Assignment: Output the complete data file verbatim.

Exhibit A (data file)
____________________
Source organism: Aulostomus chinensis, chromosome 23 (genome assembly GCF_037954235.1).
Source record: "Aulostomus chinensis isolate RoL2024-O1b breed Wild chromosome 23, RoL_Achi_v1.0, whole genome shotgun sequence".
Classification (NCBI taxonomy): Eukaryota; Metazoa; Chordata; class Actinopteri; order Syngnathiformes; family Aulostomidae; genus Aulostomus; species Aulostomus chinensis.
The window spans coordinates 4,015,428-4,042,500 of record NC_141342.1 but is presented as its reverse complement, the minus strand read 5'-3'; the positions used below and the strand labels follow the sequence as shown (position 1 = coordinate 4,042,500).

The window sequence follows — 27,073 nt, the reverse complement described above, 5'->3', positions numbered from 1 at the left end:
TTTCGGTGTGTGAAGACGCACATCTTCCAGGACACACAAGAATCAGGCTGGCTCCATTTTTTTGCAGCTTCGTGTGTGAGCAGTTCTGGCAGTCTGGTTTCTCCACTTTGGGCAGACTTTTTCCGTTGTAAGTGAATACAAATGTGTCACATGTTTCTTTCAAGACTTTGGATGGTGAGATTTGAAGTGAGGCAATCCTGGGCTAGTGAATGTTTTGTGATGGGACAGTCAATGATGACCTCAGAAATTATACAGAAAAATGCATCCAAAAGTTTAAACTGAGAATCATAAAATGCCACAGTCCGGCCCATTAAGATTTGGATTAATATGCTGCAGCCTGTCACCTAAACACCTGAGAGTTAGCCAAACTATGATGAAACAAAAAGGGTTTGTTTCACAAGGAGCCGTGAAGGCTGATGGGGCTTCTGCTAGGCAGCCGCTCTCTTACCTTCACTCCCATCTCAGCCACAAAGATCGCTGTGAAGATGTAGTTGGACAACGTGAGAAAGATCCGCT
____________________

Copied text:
Source organism: Aulostomus chinensis, chromosome 23 (genome assembly GCF_037954235.1).
Source record: "Aulostomus chinensis isolate RoL2024-O1b breed Wild chromosome 23, RoL_Achi_v1.0, whole genome shotgun sequence".
Classification (NCBI taxonomy): Eukaryota; Metazoa; Chordata; class Actinopteri; order Syngnathiformes; family Aulostomidae; genus Aulostomus; species Aulostomus chinensis.
The window spans coordinates 4,015,428-4,042,500 of record NC_141342.1 but is presented as its reverse complement, the minus strand read 5'-3'; the positions used below and the strand labels follow the sequence as shown (position 1 = coordinate 4,042,500).

The window sequence follows — 27,073 nt, the reverse complement described above, 5'->3', positions numbered from 1 at the left end:
TTTCGGTGTGTGAAGACGCACATCTTCCAGGACACACAAGAATCAGGCTGGCTCCATTTTTTTGCAGCTTCGTGTGTGAGCAGTTCTGGCAGTCTGGTTTCTCCACTTTGGGCAGACTTTTTCCGTTGTAAGTGAATACAAATGTGTCACATGTTTCTTTCAAGACTTTGGATGGTGAGATTTGAAGTGAGGCAATCCTGGGCTAGTGAATGTTTTGTGATGGGACAGTCAATGATGACCTCAGAAATTATACAGAAAAATGCATCCAAAAGTTTAAACTGAGAATCATAAAATGCCACAGTCCGGCCCATTAAGATTTGGATTAATATGCTGCAGCCTGTCACCTAAACACCTGAGAGTTAGCCAAACTATGATGAAACAAAAAGGGTTTGTTTCACAAGGAGCCGTGAAGGCTGATGGGGCTTCTGCTAGGCAGCCGCTCTCTTACCTTCACTCCCATCTCAGCCACAAAGATCGCTGTGAAGATGTAGTTGGACAACGTGAGAAAGATCCGCT